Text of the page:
• Giboire, Clive, ed. (1990). Lovingly, Georgia: The Complete Correspondence of Georgia O'Keeffe & Anita Pollitzer. New York: Simon & Schuster. ISBN 978-0-671-69236-0. 
  • Greenough, Sarah, ed. (2011). My Faraway One: Selected Letters of Georgia O'Keeffe and Alfred Stieglitz. Volume One, 1915-1933 (Annotated ed.). New Haven, CT: Yale University Press. ISBN 978-0-300-16630-9. 
  • Buhler Lynes, Barbara (2012). Georgia O'Keeffe and Her Houses: Ghost Ranch and Abiquiu. Harry N. Abrams. ISBN 9781419703942. 

Popular cultureEdit

In 1991, the PBS aired the American Playhouse production A Marriage: Georgia O'Keeffe and Alfred Stieglitz, starring Jane Alexander as O'Keeffe and Christopher Plummer as Alfred Stieglitz.[83]

Lifetime Television produced a biopic of Georgia O'Keeffe starring Joan Allen as O’Keeffe, Jeremy Irons as Alfred Stieglitz, Henry Simmons as Jean Toomer, Ed Begley Jr. as Stieglitz's brother Lee, and Tyne Daly as Mabel Dodge Luhan. It premiered on September 19, 2009.[84][85]

See alsoEdit

ReferencesEdit

  1. ^ a b "Life and Artwork of Georgia O'Keeffe". C-SPAN. January 9, 2013. Retrieved March 14, 2013. 
  2. ^ a b c d e f g h i j k l m n o p q r s t u Biography.com Editors (August 26, 2016). "Georgia O'Keeffe". Biography Channel. A&E Television Networks. Retrieved January 14, 2017. 
  3. ^ "Birth Record Details". Wisconsin Historical Society. Archived from the original on 2012-11-07. Retrieved 2009-07-23. 
  4. ^ "Birthplace of Georgia O'Keeffe". Sun Prairie, WI. Archived from the original on July 29, 2016. 
  5. ^ Wisconsin Legislature. 2013-14 Wisconsin Statutes 2013-14 S.84.1021 Georgia O'Keeffe Memorial Highway.
  6. ^ Robinson, Roxana (1999), Georgia O'Keeffe: A Life, UPNE, p. 6, ISBN 0-87451-906-3 
  7. ^ a b Nancy Hopkins Reily (August 2007). Georgia O'keeffe, a Private Friendship: Walking the Sun Prairie Land. Sunstone Press. p. 54. ISBN 978-0-86534-451-8. 
  8. ^ a b c d e f g Roberts, Norma J., ed. (1988), The American Collections, Columbus Museum of Art, p. 76, ISBN 0-8109-1811-0 
  9. ^ Gerry Souter (12 January 2017). Georgia O'Keeffe. Parkstone International. pp. 34–35. ISBN 978-5-457-46766-8. 
  10. ^ Holland Cotter (January 5, 2017). "World War I — The Quick. The Dead. The Artists". New York Times. Retrieved January 16, 2017. 
  11. ^ Roxana Robinson; Georgia O'Keeffe (1989). Georgia O'Keeffe: A Life. UPNE. pp. 191–193. ISBN 978-0-87451-906-8.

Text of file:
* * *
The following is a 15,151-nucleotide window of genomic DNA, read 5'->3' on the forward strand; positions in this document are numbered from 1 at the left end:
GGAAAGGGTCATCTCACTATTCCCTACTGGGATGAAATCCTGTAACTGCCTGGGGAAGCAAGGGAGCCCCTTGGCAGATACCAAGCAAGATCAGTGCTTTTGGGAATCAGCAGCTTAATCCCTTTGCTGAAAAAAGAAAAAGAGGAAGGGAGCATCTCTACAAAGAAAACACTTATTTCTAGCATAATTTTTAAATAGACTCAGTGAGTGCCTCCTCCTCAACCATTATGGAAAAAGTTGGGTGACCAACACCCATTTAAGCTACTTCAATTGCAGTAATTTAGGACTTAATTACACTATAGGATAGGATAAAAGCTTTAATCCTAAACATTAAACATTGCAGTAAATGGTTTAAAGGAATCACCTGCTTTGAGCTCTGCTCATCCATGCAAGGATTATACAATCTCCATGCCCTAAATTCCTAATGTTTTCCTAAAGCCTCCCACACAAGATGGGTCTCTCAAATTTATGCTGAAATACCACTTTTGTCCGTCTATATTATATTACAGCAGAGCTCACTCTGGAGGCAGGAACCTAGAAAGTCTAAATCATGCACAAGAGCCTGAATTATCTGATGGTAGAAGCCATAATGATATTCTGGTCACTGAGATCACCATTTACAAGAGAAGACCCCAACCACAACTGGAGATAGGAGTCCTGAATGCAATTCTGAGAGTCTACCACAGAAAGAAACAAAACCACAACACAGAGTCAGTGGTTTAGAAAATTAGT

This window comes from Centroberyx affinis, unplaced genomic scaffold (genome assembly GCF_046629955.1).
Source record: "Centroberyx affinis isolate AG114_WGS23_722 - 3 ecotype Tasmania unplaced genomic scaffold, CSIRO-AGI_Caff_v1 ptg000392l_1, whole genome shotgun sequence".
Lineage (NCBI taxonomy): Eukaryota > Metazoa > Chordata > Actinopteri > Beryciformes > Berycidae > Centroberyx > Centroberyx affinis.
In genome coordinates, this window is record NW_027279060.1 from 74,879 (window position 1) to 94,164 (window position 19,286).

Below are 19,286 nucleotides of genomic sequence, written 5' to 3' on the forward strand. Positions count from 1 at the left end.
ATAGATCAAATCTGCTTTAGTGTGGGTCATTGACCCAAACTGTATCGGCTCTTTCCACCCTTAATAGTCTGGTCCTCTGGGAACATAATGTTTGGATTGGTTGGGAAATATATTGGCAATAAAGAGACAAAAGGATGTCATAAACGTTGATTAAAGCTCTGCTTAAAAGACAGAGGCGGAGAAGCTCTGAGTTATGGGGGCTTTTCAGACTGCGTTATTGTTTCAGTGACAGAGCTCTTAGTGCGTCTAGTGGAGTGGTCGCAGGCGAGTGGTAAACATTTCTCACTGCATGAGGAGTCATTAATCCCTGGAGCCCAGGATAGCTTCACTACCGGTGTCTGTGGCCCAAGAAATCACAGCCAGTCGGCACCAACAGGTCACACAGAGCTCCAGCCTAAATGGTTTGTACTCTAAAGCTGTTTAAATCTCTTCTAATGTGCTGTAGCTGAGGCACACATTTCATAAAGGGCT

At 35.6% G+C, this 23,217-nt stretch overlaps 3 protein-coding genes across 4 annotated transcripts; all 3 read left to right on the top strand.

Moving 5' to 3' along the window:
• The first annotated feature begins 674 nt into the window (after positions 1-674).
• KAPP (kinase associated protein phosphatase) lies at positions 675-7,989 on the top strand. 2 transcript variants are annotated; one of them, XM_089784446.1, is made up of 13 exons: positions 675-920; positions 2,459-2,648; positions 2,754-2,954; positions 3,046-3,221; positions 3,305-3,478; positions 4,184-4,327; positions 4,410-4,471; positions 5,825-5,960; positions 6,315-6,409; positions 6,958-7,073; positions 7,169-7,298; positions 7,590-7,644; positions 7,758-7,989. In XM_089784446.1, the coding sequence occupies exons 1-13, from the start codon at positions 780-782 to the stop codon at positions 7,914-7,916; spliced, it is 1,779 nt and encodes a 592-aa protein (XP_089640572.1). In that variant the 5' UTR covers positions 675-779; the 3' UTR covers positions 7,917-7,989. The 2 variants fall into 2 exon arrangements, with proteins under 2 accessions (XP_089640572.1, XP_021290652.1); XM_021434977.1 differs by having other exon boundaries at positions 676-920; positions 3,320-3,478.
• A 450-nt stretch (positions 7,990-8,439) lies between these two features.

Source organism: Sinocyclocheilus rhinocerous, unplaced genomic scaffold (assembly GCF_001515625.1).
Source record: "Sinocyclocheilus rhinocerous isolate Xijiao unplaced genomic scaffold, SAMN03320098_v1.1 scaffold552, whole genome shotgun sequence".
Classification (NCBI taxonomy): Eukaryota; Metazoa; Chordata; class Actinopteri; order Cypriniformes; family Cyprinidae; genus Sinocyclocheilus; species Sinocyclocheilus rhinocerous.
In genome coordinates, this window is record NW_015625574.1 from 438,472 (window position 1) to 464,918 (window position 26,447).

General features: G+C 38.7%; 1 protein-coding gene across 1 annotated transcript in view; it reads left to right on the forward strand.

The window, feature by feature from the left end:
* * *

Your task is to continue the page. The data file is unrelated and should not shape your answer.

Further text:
12. ^ Kathaleen Roberts (November 20, 2016). "Never-before-exhibited O'Keeffe paintings show shift to abstraction". Albuquerque Journal. Retrieved January 14, 2017. 
  13. ^ a b c d e Amon Carter Museum of Western Art; Patricia A. Junker; Will Gillham (2001). An American Collection: Works from the Amon Carter Museum. Hudson Hills. p. 184. ISBN 978-1-55595-198-6. 
  14. ^ a b "How UVA shaped Georgia O'Keeffe". University of Virginia. November 10, 2016. Retrieved January 14, 2017. 
  15. ^ Zilczer, Judith (1999). "'Light Coming on the Plains:" Georgia O'Keeffe's Sunrise Series". Artibus et Historiae. 20 (40): 193–194. JSTOR 1483675. 
  16. ^ a b c d e f Eleanor Tufts; National Museum of Women in the Arts; International Exhibitions Foundation (1987). American women artists, 1830-1930. International Exhibitions Foundation for the National Museum of Women in the Arts. p. 81. ISBN 978-0-940979-01-7. 
  17. ^ Zilczer, Judith (1999). "'Light Coming on the Plains:" Georgia O'Keeffe's Sunrise Series". Artibus et Historiae. 20 (40): 191–208. JSTOR 1483675. 
  18. ^ a b Sharyn Rohlfsen Udall (2000). Carr, O'Keeffe, Kahlo: Places of Their Own. Yale University Press. p. 114. ISBN 978-0-300-09186-1. 
  19. ^ Michael Abatemarco (April 29, 2016). "Birth of the abstract: Georgia O'Keeffe in Amarillo". Santa Fe New Mexican. Retrieved January 18, 2017. 
  20. ^ Roxana Robinson (1989). Georgia O'Keeffe: A Life. University Press of New England. p. 193. ISBN 0-87451-906-3. 
  21. ^ a b c d e f g h i j k Carol Kort; Liz Sonneborn (2002). A to Z of American Women in the Visual Arts. New York: Facts on File. p. 170. ISBN 0-8160-4397-3.